Review: 'Scarface' Video Game Worthy Sequel to Al Pacino Movie

Pretend for a moment that Tony Montana somehow survived the bloodbath between his "little friend" and hundreds of rival gangsters at his sprawling Florida mansion in the movie "Scarface."

That's the premise behind "Scarface: The World Is Yours" (rated M, $49.99, PlayStation 2, Xbox and PC), a thrilling video game sequel that's brimming with enough action (and four-letter expletives) to give "Grand Theft Auto" a run for the money.

Anyone who views "Scarface" as the seminal gangster flick will find a rich "what if" story here as you become the foul-mouthed, hot-tempered Montana in a quest to rebuild his empire and once again rule the world. A lucrative, drug-fueled slice of it, anyway.

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As with the movie, this game isn't one you'd want children playing.

From the moment "Scarface" loads, the F-bombs start dropping like the London Blitz. If anything, it shows just how versatile the same four-letter word can be in a conversation.

Appropriately, there's a large cast of Hollywood talent doing the voices in the game version, including Ice-T, Jay Mohr, James Woods and even a reunion of Cheech Marin and Tommy Chong.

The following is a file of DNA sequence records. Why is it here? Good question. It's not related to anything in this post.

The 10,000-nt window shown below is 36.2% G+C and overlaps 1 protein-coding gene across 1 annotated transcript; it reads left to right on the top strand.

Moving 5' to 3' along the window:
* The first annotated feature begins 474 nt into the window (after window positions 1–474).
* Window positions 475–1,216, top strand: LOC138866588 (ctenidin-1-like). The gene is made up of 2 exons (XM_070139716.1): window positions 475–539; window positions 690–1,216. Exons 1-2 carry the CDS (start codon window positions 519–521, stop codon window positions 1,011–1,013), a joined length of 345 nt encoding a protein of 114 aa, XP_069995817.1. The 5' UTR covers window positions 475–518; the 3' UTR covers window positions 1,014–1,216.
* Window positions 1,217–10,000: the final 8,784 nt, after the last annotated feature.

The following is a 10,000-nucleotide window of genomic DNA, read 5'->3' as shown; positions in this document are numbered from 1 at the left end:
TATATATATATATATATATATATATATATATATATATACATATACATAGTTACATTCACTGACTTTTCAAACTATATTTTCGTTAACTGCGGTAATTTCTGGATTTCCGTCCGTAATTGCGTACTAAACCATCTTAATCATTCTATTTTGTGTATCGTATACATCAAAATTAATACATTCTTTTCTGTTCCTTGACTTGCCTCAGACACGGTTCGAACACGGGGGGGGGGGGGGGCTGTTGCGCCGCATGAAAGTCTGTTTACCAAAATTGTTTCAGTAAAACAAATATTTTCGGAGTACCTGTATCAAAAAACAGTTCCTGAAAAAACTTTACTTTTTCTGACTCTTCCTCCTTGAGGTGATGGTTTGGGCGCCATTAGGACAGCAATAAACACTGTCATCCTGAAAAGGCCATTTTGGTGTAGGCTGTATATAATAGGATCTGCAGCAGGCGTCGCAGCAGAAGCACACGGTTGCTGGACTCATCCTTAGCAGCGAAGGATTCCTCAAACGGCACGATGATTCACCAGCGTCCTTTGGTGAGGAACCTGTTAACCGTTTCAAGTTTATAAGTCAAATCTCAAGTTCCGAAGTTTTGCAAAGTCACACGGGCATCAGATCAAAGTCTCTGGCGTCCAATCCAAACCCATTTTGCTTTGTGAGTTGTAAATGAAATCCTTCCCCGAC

But aside from his digital likeness, Al Pacino is notably absent from this project. Doing a convincing fill-in job is Andre Sogliuzzo, a veteran of video-game voice-overs.

The core of "Scarface," of course, is organized crime. You'll spend plenty of time in frantic gun battles, but as the aspiring leader of Miami's drug trade, a penchant for business is just as important.

Making drug deals, operating "fronts" disguised as legitimate businesses, keeping the police at bay and building a reputation are all crucial elements to success in this fully realized, three-dimensional world.

This is a process that will take days, if not weeks, of constant playing to accomplish.

As you restore Montana's wealth, you'll even have the option to model his mansion with all sorts of gaudy furniture and accessories.

But let's be real: The action is where most of the fun lies, mainly because of the game's superb controls and the sheer number of enemies and variety of missions thrown your way.

Throughout, a special meter fills during the action, allowing Montana to unleash an invincible killing frenzy once filled.

There's a long history of movies becoming terrible video games. "Scarface" finally breaks that curse.

Three stars out of four.